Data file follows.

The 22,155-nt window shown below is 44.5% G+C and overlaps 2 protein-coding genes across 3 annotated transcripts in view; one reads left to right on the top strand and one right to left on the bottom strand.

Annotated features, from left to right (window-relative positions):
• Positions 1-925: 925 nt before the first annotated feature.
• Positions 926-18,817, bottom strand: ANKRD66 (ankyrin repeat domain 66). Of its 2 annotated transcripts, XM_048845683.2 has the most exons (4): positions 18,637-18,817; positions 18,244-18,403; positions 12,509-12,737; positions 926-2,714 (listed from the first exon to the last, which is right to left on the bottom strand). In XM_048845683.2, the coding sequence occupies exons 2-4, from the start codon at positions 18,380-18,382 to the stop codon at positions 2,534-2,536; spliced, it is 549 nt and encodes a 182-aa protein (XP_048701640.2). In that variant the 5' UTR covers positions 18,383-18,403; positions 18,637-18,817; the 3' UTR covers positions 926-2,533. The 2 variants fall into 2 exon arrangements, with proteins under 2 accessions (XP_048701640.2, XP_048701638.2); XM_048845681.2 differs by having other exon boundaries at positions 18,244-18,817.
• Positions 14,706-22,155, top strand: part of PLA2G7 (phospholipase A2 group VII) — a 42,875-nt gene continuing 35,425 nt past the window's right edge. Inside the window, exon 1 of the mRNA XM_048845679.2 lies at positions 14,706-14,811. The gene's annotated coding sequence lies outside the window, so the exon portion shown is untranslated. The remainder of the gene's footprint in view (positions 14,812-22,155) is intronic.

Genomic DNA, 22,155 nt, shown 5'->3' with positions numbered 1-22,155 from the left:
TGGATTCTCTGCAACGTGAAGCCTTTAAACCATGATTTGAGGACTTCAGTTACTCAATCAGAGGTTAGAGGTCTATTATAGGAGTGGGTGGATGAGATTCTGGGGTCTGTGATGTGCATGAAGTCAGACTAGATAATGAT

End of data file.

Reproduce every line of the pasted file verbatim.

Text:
The 22,155-nt window shown below is 44.5% G+C and overlaps 2 protein-coding genes across 3 annotated transcripts in view; one reads left to right on the top strand and one right to left on the bottom strand.

Annotated features, from left to right (window-relative positions):
• Positions 1-925: 925 nt before the first annotated feature.
• Positions 926-18,817, bottom strand: ANKRD66 (ankyrin repeat domain 66). Of its 2 annotated transcripts, XM_048845683.2 has the most exons (4): positions 18,637-18,817; positions 18,244-18,403; positions 12,509-12,737; positions 926-2,714 (listed from the first exon to the last, which is right to left on the bottom strand). In XM_048845683.2, the coding sequence occupies exons 2-4, from the start codon at positions 18,380-18,382 to the stop codon at positions 2,534-2,536; spliced, it is 549 nt and encodes a 182-aa protein (XP_048701640.2). In that variant the 5' UTR covers positions 18,383-18,403; positions 18,637-18,817; the 3' UTR covers positions 926-2,533. The 2 variants fall into 2 exon arrangements, with proteins under 2 accessions (XP_048701640.2, XP_048701638.2); XM_048845681.2 differs by having other exon boundaries at positions 18,244-18,817.
• Positions 14,706-22,155, top strand: part of PLA2G7 (phospholipase A2 group VII) — a 42,875-nt gene continuing 35,425 nt past the window's right edge. Inside the window, exon 1 of the mRNA XM_048845679.2 lies at positions 14,706-14,811. The gene's annotated coding sequence lies outside the window, so the exon portion shown is untranslated. The remainder of the gene's footprint in view (positions 14,812-22,155) is intronic.

Genomic DNA, 22,155 nt, shown 5'->3' with positions numbered 1-22,155 from the left:
TGGATTCTCTGCAACGTGAAGCCTTTAAACCATGATTTGAGGACTTCAGTTACTCAATCAGAGGTTAGAGGTCTATTATAGGAGTGGGTGGATGAGATTCTGGGGTCTGTGATGTGCATGAAGTCAGACTAGATAATGAT